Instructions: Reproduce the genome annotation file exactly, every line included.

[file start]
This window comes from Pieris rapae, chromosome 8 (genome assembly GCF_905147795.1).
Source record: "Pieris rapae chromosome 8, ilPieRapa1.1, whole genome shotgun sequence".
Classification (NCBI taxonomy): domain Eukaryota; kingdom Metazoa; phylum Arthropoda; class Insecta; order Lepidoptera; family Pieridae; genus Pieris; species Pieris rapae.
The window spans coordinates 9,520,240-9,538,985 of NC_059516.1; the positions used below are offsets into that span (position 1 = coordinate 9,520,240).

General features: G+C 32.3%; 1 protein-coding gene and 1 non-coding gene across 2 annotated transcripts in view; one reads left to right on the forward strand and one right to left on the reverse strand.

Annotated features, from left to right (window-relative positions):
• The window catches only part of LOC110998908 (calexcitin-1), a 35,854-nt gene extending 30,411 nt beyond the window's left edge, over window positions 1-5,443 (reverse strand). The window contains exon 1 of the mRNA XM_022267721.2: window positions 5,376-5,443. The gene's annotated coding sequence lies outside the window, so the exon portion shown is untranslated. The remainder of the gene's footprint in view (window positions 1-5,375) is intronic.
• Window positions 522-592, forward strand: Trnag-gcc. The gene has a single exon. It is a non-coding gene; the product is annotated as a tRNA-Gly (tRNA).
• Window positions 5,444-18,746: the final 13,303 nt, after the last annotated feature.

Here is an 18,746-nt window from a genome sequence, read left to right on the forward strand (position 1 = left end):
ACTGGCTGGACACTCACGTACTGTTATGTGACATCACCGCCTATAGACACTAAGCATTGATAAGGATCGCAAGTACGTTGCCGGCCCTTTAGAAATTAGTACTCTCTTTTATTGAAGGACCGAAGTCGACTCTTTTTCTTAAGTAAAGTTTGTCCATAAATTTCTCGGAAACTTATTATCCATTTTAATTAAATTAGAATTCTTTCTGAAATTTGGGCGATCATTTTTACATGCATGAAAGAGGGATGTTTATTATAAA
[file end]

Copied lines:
This window comes from Pieris rapae, chromosome 8 (genome assembly GCF_905147795.1).
Source record: "Pieris rapae chromosome 8, ilPieRapa1.1, whole genome shotgun sequence".
Classification (NCBI taxonomy): domain Eukaryota; kingdom Metazoa; phylum Arthropoda; class Insecta; order Lepidoptera; family Pieridae; genus Pieris; species Pieris rapae.
The window spans coordinates 9,520,240-9,538,985 of NC_059516.1; the positions used below are offsets into that span (position 1 = coordinate 9,520,240).

General features: G+C 32.3%; 1 protein-coding gene and 1 non-coding gene across 2 annotated transcripts in view; one reads left to right on the forward strand and one right to left on the reverse strand.

Annotated features, from left to right (window-relative positions):
• The window catches only part of LOC110998908 (calexcitin-1), a 35,854-nt gene extending 30,411 nt beyond the window's left edge, over window positions 1-5,443 (reverse strand). The window contains exon 1 of the mRNA XM_022267721.2: window positions 5,376-5,443. The gene's annotated coding sequence lies outside the window, so the exon portion shown is untranslated. The remainder of the gene's footprint in view (window positions 1-5,375) is intronic.
• Window positions 522-592, forward strand: Trnag-gcc. The gene has a single exon. It is a non-coding gene; the product is annotated as a tRNA-Gly (tRNA).
• Window positions 5,444-18,746: the final 13,303 nt, after the last annotated feature.

Here is an 18,746-nt window from a genome sequence, read left to right on the forward strand (position 1 = left end):
ACTGGCTGGACACTCACGTACTGTTATGTGACATCACCGCCTATAGACACTAAGCATTGATAAGGATCGCAAGTACGTTGCCGGCCCTTTAGAAATTAGTACTCTCTTTTATTGAAGGACCGAAGTCGACTCTTTTTCTTAAGTAAAGTTTGTCCATAAATTTCTCGGAAACTTATTATCCATTTTAATTAAATTAGAATTCTTTCTGAAATTTGGGCGATCATTTTTACATGCATGAAAGAGGGATGTTTATTATAAA